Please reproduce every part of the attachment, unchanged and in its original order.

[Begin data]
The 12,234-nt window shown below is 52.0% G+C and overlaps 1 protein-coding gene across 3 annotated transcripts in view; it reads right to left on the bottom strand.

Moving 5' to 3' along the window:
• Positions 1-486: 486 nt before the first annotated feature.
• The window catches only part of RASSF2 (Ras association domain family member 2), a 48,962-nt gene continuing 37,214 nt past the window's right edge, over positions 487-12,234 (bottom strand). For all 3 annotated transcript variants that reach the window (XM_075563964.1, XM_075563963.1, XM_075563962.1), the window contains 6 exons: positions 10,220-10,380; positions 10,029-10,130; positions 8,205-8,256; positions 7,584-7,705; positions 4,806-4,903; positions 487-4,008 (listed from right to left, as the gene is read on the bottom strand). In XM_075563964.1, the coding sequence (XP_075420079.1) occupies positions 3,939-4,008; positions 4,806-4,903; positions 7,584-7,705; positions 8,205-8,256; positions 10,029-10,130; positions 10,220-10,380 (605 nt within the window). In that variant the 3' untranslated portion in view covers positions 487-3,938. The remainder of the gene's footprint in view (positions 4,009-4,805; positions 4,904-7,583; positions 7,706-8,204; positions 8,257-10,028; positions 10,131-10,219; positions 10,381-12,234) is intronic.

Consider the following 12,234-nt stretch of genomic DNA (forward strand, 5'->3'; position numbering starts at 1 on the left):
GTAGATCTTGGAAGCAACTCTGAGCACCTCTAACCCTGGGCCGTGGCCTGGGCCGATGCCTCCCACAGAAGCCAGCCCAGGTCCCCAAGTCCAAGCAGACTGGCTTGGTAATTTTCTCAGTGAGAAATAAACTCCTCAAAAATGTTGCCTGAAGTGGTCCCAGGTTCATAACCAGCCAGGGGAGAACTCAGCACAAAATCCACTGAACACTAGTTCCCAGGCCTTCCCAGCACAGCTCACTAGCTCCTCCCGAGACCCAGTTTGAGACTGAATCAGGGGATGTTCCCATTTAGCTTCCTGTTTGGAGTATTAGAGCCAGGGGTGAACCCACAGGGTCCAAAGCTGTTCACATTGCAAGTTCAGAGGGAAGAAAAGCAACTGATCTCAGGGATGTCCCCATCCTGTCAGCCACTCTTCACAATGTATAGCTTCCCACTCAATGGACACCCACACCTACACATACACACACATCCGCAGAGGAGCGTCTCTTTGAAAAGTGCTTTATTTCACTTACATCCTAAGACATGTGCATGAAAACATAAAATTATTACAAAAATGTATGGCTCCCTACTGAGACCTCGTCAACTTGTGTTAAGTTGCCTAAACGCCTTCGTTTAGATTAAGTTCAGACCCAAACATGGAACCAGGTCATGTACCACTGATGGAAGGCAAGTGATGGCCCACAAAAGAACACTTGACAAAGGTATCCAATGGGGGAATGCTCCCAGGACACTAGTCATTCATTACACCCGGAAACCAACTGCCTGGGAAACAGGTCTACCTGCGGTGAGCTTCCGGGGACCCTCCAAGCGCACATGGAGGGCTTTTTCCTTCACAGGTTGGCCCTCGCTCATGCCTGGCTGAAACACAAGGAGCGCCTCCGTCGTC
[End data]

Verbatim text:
The 12,234-nt window shown below is 52.0% G+C and overlaps 1 protein-coding gene across 3 annotated transcripts in view; it reads right to left on the bottom strand.

Moving 5' to 3' along the window:
• Positions 1-486: 486 nt before the first annotated feature.
• The window catches only part of RASSF2 (Ras association domain family member 2), a 48,962-nt gene continuing 37,214 nt past the window's right edge, over positions 487-12,234 (bottom strand). For all 3 annotated transcript variants that reach the window (XM_075563964.1, XM_075563963.1, XM_075563962.1), the window contains 6 exons: positions 10,220-10,380; positions 10,029-10,130; positions 8,205-8,256; positions 7,584-7,705; positions 4,806-4,903; positions 487-4,008 (listed from right to left, as the gene is read on the bottom strand). In XM_075563964.1, the coding sequence (XP_075420079.1) occupies positions 3,939-4,008; positions 4,806-4,903; positions 7,584-7,705; positions 8,205-8,256; positions 10,029-10,130; positions 10,220-10,380 (605 nt within the window). In that variant the 3' untranslated portion in view covers positions 487-3,938. The remainder of the gene's footprint in view (positions 4,009-4,805; positions 4,904-7,583; positions 7,706-8,204; positions 8,257-10,028; positions 10,131-10,219; positions 10,381-12,234) is intronic.

Consider the following 12,234-nt stretch of genomic DNA (forward strand, 5'->3'; position numbering starts at 1 on the left):
GTAGATCTTGGAAGCAACTCTGAGCACCTCTAACCCTGGGCCGTGGCCTGGGCCGATGCCTCCCACAGAAGCCAGCCCAGGTCCCCAAGTCCAAGCAGACTGGCTTGGTAATTTTCTCAGTGAGAAATAAACTCCTCAAAAATGTTGCCTGAAGTGGTCCCAGGTTCATAACCAGCCAGGGGAGAACTCAGCACAAAATCCACTGAACACTAGTTCCCAGGCCTTCCCAGCACAGCTCACTAGCTCCTCCCGAGACCCAGTTTGAGACTGAATCAGGGGATGTTCCCATTTAGCTTCCTGTTTGGAGTATTAGAGCCAGGGGTGAACCCACAGGGTCCAAAGCTGTTCACATTGCAAGTTCAGAGGGAAGAAAAGCAACTGATCTCAGGGATGTCCCCATCCTGTCAGCCACTCTTCACAATGTATAGCTTCCCACTCAATGGACACCCACACCTACACATACACACACATCCGCAGAGGAGCGTCTCTTTGAAAAGTGCTTTATTTCACTTACATCCTAAGACATGTGCATGAAAACATAAAATTATTACAAAAATGTATGGCTCCCTACTGAGACCTCGTCAACTTGTGTTAAGTTGCCTAAACGCCTTCGTTTAGATTAAGTTCAGACCCAAACATGGAACCAGGTCATGTACCACTGATGGAAGGCAAGTGATGGCCCACAAAAGAACACTTGACAAAGGTATCCAATGGGGGAATGCTCCCAGGACACTAGTCATTCATTACACCCGGAAACCAACTGCCTGGGAAACAGGTCTACCTGCGGTGAGCTTCCGGGGACCCTCCAAGCGCACATGGAGGGCTTTTTCCTTCACAGGTTGGCCCTCGCTCATGCCTGGCTGAAACACAAGGAGCGCCTCCGTCGTC